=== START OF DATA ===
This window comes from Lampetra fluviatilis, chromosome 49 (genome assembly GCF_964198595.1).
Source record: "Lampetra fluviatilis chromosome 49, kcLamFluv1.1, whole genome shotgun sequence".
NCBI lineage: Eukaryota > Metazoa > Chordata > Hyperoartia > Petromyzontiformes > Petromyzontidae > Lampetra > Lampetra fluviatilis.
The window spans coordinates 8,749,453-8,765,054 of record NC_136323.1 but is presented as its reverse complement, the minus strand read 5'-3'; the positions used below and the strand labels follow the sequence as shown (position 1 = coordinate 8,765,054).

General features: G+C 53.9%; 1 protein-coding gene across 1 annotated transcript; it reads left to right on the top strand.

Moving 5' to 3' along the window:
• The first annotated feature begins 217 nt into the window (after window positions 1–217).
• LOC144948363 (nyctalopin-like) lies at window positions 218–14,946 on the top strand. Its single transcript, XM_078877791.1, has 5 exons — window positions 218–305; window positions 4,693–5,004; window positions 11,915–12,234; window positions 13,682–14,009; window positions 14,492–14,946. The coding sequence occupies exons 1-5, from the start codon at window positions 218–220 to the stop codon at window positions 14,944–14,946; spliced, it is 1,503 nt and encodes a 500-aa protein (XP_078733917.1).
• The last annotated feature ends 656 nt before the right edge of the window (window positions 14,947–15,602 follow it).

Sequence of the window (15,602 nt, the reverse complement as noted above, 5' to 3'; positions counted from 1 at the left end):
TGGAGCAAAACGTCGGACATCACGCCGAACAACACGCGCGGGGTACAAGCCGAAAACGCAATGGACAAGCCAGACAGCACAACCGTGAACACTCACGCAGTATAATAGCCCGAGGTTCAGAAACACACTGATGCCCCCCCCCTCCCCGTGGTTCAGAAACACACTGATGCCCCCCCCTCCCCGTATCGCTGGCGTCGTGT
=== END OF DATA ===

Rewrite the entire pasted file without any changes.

This window comes from Lampetra fluviatilis, chromosome 49 (genome assembly GCF_964198595.1).
Source record: "Lampetra fluviatilis chromosome 49, kcLamFluv1.1, whole genome shotgun sequence".
NCBI lineage: Eukaryota > Metazoa > Chordata > Hyperoartia > Petromyzontiformes > Petromyzontidae > Lampetra > Lampetra fluviatilis.
The window spans coordinates 8,749,453-8,765,054 of record NC_136323.1 but is presented as its reverse complement, the minus strand read 5'-3'; the positions used below and the strand labels follow the sequence as shown (position 1 = coordinate 8,765,054).

General features: G+C 53.9%; 1 protein-coding gene across 1 annotated transcript; it reads left to right on the top strand.

Moving 5' to 3' along the window:
• The first annotated feature begins 217 nt into the window (after window positions 1–217).
• LOC144948363 (nyctalopin-like) lies at window positions 218–14,946 on the top strand. Its single transcript, XM_078877791.1, has 5 exons — window positions 218–305; window positions 4,693–5,004; window positions 11,915–12,234; window positions 13,682–14,009; window positions 14,492–14,946. The coding sequence occupies exons 1-5, from the start codon at window positions 218–220 to the stop codon at window positions 14,944–14,946; spliced, it is 1,503 nt and encodes a 500-aa protein (XP_078733917.1).
• The last annotated feature ends 656 nt before the right edge of the window (window positions 14,947–15,602 follow it).

Sequence of the window (15,602 nt, the reverse complement as noted above, 5' to 3'; positions counted from 1 at the left end):
TGGAGCAAAACGTCGGACATCACGCCGAACAACACGCGCGGGGTACAAGCCGAAAACGCAATGGACAAGCCAGACAGCACAACCGTGAACACTCACGCAGTATAATAGCCCGAGGTTCAGAAACACACTGATGCCCCCCCCCTCCCCGTGGTTCAGAAACACACTGATGCCCCCCCCTCCCCGTATCGCTGGCGTCGTGT